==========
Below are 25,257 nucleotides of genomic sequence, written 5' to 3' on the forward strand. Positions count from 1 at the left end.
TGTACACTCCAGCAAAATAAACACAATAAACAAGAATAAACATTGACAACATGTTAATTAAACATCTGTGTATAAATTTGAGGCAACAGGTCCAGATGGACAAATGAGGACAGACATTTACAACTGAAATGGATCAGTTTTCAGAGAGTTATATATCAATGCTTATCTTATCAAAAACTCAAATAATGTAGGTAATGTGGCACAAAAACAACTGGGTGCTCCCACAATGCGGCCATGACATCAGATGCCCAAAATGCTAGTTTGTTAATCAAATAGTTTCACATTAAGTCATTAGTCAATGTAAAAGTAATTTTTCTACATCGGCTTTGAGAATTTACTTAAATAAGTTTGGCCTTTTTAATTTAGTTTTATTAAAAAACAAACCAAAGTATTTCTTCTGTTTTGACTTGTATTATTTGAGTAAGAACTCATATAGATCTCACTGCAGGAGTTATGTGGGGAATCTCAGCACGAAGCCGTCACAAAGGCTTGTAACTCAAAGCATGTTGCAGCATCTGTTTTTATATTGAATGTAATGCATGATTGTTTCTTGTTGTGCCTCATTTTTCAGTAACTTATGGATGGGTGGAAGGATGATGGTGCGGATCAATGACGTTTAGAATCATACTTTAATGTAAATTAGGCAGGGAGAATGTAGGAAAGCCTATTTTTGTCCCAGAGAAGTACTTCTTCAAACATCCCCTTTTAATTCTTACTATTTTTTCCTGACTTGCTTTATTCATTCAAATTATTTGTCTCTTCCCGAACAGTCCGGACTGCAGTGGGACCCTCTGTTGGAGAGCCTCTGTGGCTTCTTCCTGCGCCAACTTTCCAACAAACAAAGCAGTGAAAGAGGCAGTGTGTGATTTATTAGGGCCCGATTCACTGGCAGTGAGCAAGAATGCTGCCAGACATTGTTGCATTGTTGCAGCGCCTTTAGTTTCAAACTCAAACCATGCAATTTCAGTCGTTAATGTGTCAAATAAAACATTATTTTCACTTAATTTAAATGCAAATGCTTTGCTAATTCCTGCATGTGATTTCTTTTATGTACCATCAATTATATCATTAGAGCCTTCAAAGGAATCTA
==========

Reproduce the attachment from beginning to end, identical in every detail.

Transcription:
Below are 25,257 nucleotides of genomic sequence, written 5' to 3' on the forward strand. Positions count from 1 at the left end.
TGTACACTCCAGCAAAATAAACACAATAAACAAGAATAAACATTGACAACATGTTAATTAAACATCTGTGTATAAATTTGAGGCAACAGGTCCAGATGGACAAATGAGGACAGACATTTACAACTGAAATGGATCAGTTTTCAGAGAGTTATATATCAATGCTTATCTTATCAAAAACTCAAATAATGTAGGTAATGTGGCACAAAAACAACTGGGTGCTCCCACAATGCGGCCATGACATCAGATGCCCAAAATGCTAGTTTGTTAATCAAATAGTTTCACATTAAGTCATTAGTCAATGTAAAAGTAATTTTTCTACATCGGCTTTGAGAATTTACTTAAATAAGTTTGGCCTTTTTAATTTAGTTTTATTAAAAAACAAACCAAAGTATTTCTTCTGTTTTGACTTGTATTATTTGAGTAAGAACTCATATAGATCTCACTGCAGGAGTTATGTGGGGAATCTCAGCACGAAGCCGTCACAAAGGCTTGTAACTCAAAGCATGTTGCAGCATCTGTTTTTATATTGAATGTAATGCATGATTGTTTCTTGTTGTGCCTCATTTTTCAGTAACTTATGGATGGGTGGAAGGATGATGGTGCGGATCAATGACGTTTAGAATCATACTTTAATGTAAATTAGGCAGGGAGAATGTAGGAAAGCCTATTTTTGTCCCAGAGAAGTACTTCTTCAAACATCCCCTTTTAATTCTTACTATTTTTTCCTGACTTGCTTTATTCATTCAAATTATTTGTCTCTTCCCGAACAGTCCGGACTGCAGTGGGACCCTCTGTTGGAGAGCCTCTGTGGCTTCTTCCTGCGCCAACTTTCCAACAAACAAAGCAGTGAAAGAGGCAGTGTGTGATTTATTAGGGCCCGATTCACTGGCAGTGAGCAAGAATGCTGCCAGACATTGTTGCATTGTTGCAGCGCCTTTAGTTTCAAACTCAAACCATGCAATTTCAGTCGTTAATGTGTCAAATAAAACATTATTTTCACTTAATTTAAATGCAAATGCTTTGCTAATTCCTGCATGTGATTTCTTTTATGTACCATCAATTATATCATTAGAGCCTTCAAAGGAATCTA